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Evolutionary rescue (ER) is the process by which a population, initially destined to extinction due to environmental stress, avoids extinction via adaptive evolution. One of the widely observed pattern of ER (especially in the study of antibiotic resistance) is that it is more likely to occur in mild than in strong stress. This may be due either to purely demographic effects (extinction is faster in strong stress) or to evolutionary effects (adaptation is harder in strong stress). Disentangling the two and predicting the likelihood of ER has important medical or agronomic implications, but also has a strong potential for empirical testing of eco-evolutionary theory, as ER experiments are widespread (at least in microbial systems) and fairly rapid to perform.
Here, I will present results from three recent articles [1-3] where we considered the probability of ER, and the distribution of extinction times, in a classic phenotype-fitness landscape: Fisher’s geometric model (FGM). In our (classic) version of the FGM, fitness is a quadratic function of traits, with an optimum that depends on the environment. This model has received some empirical support with respects to its ability to reproduce or even predict patterns of context dependence in mutation effects on fitness (be it environmental or genetic context).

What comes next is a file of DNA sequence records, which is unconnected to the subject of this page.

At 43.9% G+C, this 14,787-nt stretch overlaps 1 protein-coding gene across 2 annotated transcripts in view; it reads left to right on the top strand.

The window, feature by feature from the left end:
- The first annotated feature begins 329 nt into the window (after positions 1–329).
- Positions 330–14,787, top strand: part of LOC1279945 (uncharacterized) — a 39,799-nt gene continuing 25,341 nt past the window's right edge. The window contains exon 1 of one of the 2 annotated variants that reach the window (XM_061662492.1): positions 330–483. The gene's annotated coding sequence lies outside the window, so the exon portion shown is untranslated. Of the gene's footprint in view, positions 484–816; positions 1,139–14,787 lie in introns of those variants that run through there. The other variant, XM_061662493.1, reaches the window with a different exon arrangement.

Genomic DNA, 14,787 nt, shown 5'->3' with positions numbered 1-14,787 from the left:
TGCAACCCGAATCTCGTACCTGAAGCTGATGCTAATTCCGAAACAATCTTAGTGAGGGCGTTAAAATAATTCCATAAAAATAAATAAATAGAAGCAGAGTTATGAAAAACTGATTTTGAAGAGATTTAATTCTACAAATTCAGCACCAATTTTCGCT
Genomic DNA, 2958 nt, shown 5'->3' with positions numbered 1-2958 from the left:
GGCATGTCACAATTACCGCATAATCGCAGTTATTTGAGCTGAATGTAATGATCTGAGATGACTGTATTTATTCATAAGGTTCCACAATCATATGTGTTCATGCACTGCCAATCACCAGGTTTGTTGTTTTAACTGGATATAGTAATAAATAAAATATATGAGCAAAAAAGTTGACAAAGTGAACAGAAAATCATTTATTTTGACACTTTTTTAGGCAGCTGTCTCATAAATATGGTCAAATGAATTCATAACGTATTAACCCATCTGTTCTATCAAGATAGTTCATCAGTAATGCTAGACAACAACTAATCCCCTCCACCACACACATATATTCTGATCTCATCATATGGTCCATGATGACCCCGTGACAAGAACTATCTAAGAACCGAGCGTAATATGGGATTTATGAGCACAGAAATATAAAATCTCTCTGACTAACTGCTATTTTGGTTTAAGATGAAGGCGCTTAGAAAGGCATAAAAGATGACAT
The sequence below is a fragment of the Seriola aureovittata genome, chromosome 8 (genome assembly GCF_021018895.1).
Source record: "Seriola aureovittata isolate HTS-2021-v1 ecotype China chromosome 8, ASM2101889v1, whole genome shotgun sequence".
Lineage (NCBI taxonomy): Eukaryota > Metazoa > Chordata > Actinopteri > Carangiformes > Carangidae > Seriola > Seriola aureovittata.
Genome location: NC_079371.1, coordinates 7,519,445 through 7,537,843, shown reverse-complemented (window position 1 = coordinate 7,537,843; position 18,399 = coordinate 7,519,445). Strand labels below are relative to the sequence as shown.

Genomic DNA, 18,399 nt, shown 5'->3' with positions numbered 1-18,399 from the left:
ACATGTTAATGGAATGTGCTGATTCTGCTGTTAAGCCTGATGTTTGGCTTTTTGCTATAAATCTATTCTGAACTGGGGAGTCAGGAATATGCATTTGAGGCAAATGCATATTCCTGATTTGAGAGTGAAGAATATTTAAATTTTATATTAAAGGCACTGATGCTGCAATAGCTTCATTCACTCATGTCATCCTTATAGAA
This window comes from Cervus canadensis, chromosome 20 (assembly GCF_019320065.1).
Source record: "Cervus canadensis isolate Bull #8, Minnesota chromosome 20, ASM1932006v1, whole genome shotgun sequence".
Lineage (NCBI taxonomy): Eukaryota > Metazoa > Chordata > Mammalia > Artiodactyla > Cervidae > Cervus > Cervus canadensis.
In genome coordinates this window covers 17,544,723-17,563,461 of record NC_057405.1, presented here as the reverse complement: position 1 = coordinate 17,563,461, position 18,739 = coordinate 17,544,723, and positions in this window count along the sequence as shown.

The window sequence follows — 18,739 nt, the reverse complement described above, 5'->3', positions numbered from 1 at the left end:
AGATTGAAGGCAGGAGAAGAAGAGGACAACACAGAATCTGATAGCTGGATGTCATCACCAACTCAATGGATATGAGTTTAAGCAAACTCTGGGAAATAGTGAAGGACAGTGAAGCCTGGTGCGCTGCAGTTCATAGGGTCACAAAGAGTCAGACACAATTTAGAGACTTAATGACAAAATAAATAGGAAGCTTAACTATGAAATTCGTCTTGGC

In our FGM-ER scenario, a population is initially adapted to the current optimum (either a clone or at mutation selection balance). The environment shifts abruptly and the optimum position, plus possibly peak height and width are modified. We follow the evolutionary and demographic response to this change, assuming a density-independent demography (which we approximate by continuous branching process CB process or Feller process).
In spite of its simplicity, the FGM displays fairly distinct behaviors depending on the relative strength of selection and mutation: this yields different approaches to deal with the FGM-ER scenario. I will thus present the different approaches we have used so far: from the strong selection, weak mutation regime to the weak mutation strong selection regime, and discuss possible extensions at the transition between these regimes.
Evolutionary rescue (ER) is the process by which a population, initially destined to extinction due to environmental stress, avoids extinction via adaptive evolution. One of the widely observed pattern of ER (especially in the study of antibiotic resistance) is that it is more likely to occur in mild than in strong stress. This may be due either to purely demographic effects (extinction is faster in strong stress) or to evolutionary effects ...

35K58 ; 35Q92 ; 37N25 ; 60G99

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